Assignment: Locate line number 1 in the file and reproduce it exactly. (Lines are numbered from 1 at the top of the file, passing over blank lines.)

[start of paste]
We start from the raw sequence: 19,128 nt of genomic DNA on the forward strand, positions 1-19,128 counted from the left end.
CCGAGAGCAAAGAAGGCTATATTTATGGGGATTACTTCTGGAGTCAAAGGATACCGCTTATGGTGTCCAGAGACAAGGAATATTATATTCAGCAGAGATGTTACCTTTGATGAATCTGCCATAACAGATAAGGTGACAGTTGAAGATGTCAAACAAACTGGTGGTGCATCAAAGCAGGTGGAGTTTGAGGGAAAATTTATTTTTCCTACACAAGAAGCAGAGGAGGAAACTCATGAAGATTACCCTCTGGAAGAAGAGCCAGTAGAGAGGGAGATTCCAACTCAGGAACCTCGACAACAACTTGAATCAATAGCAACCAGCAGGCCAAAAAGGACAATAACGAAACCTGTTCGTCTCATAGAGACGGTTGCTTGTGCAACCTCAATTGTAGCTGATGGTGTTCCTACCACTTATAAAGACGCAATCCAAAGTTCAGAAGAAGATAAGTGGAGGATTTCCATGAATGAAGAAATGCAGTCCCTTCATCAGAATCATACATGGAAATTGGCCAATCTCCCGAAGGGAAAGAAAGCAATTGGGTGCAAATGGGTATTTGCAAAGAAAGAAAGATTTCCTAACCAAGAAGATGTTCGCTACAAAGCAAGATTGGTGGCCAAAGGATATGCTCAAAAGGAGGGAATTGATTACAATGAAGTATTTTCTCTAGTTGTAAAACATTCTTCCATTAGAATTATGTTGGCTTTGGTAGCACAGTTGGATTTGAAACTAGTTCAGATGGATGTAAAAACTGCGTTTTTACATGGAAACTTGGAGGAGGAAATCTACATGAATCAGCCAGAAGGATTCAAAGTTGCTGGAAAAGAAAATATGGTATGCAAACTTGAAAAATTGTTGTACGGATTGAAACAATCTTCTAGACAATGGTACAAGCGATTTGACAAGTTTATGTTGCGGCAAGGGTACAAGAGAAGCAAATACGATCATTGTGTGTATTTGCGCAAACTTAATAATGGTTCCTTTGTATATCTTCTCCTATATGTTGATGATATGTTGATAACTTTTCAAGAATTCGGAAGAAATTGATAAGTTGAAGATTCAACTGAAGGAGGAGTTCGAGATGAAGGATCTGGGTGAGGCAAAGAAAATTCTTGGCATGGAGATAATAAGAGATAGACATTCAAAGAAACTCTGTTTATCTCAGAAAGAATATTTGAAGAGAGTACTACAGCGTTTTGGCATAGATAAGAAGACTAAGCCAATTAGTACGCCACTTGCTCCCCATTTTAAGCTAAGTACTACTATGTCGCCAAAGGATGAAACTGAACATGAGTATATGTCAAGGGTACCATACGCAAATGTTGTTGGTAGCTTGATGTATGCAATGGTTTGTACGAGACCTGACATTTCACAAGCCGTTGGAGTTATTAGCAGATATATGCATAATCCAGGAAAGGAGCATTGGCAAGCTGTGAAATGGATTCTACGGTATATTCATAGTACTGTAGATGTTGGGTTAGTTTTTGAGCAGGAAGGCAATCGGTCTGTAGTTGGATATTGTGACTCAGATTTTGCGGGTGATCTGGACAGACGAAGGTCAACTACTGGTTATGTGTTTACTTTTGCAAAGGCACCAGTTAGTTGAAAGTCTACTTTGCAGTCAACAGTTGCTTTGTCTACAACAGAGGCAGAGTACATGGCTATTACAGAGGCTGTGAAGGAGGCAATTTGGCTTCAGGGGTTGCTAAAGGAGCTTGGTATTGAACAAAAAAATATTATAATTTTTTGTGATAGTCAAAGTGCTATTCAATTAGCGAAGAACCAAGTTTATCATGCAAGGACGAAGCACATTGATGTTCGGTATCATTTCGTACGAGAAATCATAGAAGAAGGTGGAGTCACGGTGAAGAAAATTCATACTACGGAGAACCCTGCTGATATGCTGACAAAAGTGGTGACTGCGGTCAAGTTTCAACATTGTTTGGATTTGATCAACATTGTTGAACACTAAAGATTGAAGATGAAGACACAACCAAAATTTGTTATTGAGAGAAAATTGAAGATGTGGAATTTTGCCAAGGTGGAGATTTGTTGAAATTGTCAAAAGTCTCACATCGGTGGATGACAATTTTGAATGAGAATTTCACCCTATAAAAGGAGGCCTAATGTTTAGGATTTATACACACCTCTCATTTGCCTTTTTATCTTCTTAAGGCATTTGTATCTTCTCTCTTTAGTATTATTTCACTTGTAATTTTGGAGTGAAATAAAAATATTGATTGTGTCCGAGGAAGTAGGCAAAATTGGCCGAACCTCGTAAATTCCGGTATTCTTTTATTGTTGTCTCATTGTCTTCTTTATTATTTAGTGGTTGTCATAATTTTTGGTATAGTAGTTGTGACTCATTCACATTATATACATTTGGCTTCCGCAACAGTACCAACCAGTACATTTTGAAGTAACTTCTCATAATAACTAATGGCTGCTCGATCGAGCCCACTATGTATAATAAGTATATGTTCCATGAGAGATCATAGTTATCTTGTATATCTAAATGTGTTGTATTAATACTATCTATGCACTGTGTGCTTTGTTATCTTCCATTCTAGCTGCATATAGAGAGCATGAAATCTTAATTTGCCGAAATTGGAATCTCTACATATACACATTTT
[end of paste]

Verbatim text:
We start from the raw sequence: 19,128 nt of genomic DNA on the forward strand, positions 1-19,128 counted from the left end.